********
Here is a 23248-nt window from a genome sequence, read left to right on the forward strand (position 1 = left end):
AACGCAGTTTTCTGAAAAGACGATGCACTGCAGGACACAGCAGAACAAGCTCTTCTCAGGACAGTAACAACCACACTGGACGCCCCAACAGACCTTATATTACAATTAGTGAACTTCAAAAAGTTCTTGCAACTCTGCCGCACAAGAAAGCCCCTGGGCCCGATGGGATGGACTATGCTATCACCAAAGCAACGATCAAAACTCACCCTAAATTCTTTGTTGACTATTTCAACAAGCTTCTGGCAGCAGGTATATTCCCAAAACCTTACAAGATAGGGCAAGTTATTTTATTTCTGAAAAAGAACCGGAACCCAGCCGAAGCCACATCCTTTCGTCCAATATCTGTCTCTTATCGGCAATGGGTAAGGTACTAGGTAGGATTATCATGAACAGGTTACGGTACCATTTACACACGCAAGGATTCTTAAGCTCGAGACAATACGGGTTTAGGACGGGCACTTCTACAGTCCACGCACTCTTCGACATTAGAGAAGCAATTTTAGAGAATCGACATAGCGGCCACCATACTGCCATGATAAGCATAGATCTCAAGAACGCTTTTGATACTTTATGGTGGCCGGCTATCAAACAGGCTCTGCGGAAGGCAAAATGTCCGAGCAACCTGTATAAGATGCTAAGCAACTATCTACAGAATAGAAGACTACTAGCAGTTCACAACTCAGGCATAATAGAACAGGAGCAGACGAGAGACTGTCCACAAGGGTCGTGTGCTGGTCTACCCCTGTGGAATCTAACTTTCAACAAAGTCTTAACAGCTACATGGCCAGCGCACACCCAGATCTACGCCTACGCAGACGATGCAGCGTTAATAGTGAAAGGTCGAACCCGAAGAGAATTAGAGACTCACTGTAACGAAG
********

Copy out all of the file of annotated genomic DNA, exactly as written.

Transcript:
Here is a 23248-nt window from a genome sequence, read left to right on the forward strand (position 1 = left end):
AACGCAGTTTTCTGAAAAGACGATGCACTGCAGGACACAGCAGAACAAGCTCTTCTCAGGACAGTAACAACCACACTGGACGCCCCAACAGACCTTATATTACAATTAGTGAACTTCAAAAAGTTCTTGCAACTCTGCCGCACAAGAAAGCCCCTGGGCCCGATGGGATGGACTATGCTATCACCAAAGCAACGATCAAAACTCACCCTAAATTCTTTGTTGACTATTTCAACAAGCTTCTGGCAGCAGGTATATTCCCAAAACCTTACAAGATAGGGCAAGTTATTTTATTTCTGAAAAAGAACCGGAACCCAGCCGAAGCCACATCCTTTCGTCCAATATCTGTCTCTTATCGGCAATGGGTAAGGTACTAGGTAGGATTATCATGAACAGGTTACGGTACCATTTACACACGCAAGGATTCTTAAGCTCGAGACAATACGGGTTTAGGACGGGCACTTCTACAGTCCACGCACTCTTCGACATTAGAGAAGCAATTTTAGAGAATCGACATAGCGGCCACCATACTGCCATGATAAGCATAGATCTCAAGAACGCTTTTGATACTTTATGGTGGCCGGCTATCAAACAGGCTCTGCGGAAGGCAAAATGTCCGAGCAACCTGTATAAGATGCTAAGCAACTATCTACAGAATAGAAGACTACTAGCAGTTCACAACTCAGGCATAATAGAACAGGAGCAGACGAGAGACTGTCCACAAGGGTCGTGTGCTGGTCTACCCCTGTGGAATCTAACTTTCAACAAAGTCTTAACAGCTACATGGCCAGCGCACACCCAGATCTACGCCTACGCAGACGATGCAGCGTTAATAGTGAAAGGTCGAACCCGAAGAGAATTAGAGACTCACTGTAACGAAG